Release of Hur Report Underlines Perils of the Special Counsel’s Job

In January 2023, Attorney General Merrick B. Garland appointed a special counsel to investigate President Biden’s handling of classified documents to avoid any perception that he was protecting his boss entering an election year.

The man Mr. Garland tapped for the job, Robert K. Hur, has not been quite as cautious.

On Thursday, Mr. Hur, 50, a former Justice Department official in the Trump administration, dropped a 345-page political bomb into the middle of the 2024 campaign, the final report summing up his investigation. The document, written in unvarnished prose, is an excruciatingly detailed and seemingly subjective assessment of Mr. Biden’s faulty memory that overshadowed his conclusion: Mr. Biden, unlike former President Donald J. Trump, should not face criminal charges.

The Hur report underlines the challenges of deploying special counsels, which are intended to shield prosecutors from political meddling, but often result in the release of negative information about high-profile targets who have been cleared of criminal wrongdoing. It also showed the complicated balance of the job — navigating a polarized environment that leaves little option but to expansively explain the rationale for any decision.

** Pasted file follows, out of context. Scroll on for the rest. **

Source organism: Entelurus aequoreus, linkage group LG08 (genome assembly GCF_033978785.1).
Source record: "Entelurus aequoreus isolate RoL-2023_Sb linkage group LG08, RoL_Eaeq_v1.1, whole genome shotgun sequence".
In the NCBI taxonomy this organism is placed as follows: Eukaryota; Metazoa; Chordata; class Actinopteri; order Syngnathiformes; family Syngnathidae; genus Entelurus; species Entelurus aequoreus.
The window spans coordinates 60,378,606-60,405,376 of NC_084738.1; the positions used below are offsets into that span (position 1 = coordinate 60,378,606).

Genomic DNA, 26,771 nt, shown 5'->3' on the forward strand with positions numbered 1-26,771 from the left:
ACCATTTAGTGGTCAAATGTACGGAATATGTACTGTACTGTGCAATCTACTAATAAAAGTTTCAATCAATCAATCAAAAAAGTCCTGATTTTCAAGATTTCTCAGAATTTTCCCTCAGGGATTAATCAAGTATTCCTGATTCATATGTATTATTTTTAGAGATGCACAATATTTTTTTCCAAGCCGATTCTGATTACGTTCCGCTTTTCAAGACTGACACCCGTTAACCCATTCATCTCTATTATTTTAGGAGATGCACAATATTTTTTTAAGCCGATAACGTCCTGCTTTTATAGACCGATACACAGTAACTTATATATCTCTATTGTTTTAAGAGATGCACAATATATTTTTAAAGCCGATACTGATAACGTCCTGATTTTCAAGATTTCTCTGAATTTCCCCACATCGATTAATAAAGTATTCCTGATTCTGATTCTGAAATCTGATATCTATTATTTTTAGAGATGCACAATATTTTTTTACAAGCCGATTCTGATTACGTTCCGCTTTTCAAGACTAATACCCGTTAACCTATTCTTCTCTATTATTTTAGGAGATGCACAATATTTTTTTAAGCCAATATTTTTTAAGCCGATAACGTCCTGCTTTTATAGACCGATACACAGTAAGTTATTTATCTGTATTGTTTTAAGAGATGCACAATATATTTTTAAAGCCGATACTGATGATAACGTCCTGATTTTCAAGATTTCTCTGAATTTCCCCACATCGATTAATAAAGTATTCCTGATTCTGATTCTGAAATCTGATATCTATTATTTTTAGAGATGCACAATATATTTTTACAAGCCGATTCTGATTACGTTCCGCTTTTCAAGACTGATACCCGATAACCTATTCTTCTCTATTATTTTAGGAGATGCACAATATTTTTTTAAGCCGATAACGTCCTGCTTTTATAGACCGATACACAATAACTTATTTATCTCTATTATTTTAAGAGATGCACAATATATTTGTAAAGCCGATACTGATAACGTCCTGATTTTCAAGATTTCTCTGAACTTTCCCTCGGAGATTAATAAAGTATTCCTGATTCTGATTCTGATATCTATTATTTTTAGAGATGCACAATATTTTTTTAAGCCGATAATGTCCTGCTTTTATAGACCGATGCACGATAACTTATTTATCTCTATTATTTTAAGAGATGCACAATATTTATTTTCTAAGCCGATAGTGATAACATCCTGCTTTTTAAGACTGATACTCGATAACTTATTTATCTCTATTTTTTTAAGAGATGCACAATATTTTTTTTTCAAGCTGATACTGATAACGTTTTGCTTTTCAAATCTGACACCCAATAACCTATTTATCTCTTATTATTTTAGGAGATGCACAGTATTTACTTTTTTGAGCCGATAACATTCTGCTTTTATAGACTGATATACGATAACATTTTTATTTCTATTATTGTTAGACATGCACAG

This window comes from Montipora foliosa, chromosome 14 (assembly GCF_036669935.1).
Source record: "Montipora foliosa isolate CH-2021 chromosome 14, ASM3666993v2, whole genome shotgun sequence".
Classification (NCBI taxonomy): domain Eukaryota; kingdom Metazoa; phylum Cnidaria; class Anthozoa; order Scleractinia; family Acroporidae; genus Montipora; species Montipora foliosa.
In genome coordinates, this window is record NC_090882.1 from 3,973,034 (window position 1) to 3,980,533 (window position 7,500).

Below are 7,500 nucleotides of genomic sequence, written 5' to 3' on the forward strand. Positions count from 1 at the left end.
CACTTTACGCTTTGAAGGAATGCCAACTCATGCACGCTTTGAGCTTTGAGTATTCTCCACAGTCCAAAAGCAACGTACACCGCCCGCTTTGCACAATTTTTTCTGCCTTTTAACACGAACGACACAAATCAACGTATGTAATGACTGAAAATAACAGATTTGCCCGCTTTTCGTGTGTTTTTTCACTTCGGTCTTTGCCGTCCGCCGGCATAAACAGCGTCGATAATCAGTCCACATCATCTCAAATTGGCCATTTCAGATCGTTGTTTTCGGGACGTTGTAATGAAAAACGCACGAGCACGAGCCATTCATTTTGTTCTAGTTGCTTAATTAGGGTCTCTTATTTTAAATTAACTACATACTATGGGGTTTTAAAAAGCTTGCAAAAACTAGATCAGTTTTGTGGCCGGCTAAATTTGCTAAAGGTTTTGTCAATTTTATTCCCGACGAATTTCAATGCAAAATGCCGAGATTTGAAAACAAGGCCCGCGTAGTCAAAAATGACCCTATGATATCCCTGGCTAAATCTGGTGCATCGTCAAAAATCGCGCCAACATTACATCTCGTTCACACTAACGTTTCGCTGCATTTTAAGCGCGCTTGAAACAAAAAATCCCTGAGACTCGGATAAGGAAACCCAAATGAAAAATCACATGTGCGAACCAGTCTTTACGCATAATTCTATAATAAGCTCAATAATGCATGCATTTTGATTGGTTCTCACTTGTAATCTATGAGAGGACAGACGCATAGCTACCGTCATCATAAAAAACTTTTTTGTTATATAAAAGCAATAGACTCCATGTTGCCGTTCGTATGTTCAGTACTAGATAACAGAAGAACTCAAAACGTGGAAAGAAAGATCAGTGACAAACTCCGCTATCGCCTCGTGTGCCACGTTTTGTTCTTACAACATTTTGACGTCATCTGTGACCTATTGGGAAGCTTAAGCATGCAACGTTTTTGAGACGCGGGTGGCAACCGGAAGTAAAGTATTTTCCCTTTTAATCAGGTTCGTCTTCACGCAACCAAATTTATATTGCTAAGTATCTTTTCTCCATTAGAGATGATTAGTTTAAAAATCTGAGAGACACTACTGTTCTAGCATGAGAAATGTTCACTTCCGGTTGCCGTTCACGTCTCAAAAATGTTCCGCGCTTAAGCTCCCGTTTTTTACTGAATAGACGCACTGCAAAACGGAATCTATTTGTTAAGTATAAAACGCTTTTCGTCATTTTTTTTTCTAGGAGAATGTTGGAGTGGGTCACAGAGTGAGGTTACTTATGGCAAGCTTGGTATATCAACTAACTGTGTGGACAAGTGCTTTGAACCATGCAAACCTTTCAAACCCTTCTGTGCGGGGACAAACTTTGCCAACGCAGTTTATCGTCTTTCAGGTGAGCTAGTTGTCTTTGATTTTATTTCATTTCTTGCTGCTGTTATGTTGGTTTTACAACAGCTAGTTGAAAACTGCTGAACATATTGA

Mr. Hur is no stranger to high-wire investigations and legal conflict. Under the Trump administration, he spent 11 months as the top aide to the deputy attorney general, Rod J. Rosenstein — as Mr. Rosenstein oversaw the appointment of the special counsel, Robert S. Mueller III, to investigate Mr. Trump’s connections to Russia.

Mr. Hur’s critics say he broke through guardrails intended to avoid tarnishing politicians facing tough elections. That was perhaps best exemplified by the F.B.I. director James B. Comey’s public condemnation of Hillary Clinton’s handling of government secrets, delivered in the months before the 2016 election.